When you decide to cross the line from pure manager to mentor you are taking on a burden of responsibility. You’re adding obligations to your list of tasks that many people aren’t really prepared to consider. Another human being is relying on you for proper guidance and trusts that you have the skill it takes to impart wisdom. Are you prepared?
You have four main obligations to meet as a mentor:
These concepts should call into the category of common sense but some managers neglect to think about the ramifications of their actions before they take on a mentee. You will, of course, earn credit for taking the time to help another person, but you need to make sure you’re prepared to guide them down the proper path.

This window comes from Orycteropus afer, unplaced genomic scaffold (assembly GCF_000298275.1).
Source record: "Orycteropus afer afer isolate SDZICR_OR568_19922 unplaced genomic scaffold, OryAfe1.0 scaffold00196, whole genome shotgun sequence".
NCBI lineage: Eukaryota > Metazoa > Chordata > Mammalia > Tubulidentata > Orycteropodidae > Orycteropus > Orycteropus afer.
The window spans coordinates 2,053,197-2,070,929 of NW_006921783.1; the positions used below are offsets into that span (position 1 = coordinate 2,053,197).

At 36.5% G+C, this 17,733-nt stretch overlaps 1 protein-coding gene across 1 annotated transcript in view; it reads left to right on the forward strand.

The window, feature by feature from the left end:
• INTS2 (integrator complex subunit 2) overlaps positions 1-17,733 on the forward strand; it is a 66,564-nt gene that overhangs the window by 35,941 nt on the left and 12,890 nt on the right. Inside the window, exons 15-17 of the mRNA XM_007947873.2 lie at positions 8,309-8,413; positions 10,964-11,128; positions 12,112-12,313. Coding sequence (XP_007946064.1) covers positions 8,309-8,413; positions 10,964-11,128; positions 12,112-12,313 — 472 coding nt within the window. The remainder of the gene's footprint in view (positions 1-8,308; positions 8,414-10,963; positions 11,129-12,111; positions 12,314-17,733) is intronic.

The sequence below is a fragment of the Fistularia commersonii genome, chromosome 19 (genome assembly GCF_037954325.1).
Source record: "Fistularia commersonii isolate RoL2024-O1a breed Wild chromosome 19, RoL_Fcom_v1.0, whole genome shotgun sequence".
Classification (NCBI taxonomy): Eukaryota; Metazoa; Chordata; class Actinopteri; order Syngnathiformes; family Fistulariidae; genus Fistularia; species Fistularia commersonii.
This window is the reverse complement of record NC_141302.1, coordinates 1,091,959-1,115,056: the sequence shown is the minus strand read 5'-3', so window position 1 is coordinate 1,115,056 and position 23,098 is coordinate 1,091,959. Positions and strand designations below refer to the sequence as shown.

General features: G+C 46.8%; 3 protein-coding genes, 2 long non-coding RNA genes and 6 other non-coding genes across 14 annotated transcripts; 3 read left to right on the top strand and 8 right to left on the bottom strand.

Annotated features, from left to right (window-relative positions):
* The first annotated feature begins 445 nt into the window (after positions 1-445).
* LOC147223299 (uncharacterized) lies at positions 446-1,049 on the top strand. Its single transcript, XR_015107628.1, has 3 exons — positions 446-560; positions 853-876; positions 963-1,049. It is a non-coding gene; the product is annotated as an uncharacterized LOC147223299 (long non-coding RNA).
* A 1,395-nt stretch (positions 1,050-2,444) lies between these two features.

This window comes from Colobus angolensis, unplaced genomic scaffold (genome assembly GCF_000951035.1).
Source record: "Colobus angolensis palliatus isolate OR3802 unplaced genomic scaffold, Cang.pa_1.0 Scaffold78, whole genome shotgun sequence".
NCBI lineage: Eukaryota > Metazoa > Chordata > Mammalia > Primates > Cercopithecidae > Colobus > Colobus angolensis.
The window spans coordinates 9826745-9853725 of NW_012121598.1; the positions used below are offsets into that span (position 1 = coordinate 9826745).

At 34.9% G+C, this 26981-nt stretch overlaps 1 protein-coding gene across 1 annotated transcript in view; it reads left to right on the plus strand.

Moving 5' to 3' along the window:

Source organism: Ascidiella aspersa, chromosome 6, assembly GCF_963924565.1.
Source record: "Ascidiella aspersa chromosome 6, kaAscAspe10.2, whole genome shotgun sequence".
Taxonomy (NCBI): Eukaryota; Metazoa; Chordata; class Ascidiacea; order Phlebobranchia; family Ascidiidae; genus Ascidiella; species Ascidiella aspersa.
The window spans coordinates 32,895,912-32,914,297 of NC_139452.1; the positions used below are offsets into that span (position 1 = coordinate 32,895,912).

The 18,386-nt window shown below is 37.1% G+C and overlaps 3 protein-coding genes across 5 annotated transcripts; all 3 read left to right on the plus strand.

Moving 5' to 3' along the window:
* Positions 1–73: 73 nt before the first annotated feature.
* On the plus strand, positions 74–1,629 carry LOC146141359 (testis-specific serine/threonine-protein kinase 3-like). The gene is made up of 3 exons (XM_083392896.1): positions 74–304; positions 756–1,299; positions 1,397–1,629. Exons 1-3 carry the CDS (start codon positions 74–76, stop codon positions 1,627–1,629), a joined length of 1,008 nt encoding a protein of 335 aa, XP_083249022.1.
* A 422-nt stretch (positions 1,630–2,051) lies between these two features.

If you aren’t 100% sure you have the time or skill to be a mentor, don’t do it. Ask your training department or another manager or mentor to help you out. In this case, taking on more than you can handle will be detrimental not only to yourself, but to your new employee or mentee. Be open and honest about your abilities and constraints and it will be easy to avoid disaster.
(Image by Stuart Miles at FreeDigitalPhotos.Net)
Mark Williams is a learning and development professional, using business psychology and multiple intelligences to create fascinating and quickly-identifiable learning initiatives in the real-world business setting. Mark’s role at MTD is to ensure that our training is leading edge, and works closely with our trainers to develop the best learning experiences for all people on learning programmes. Mark designs and delivers training programmes for businesses both small and large and strives to ensure that MTD’s clients are receiving the very best training, support and services that will really make a difference to their business.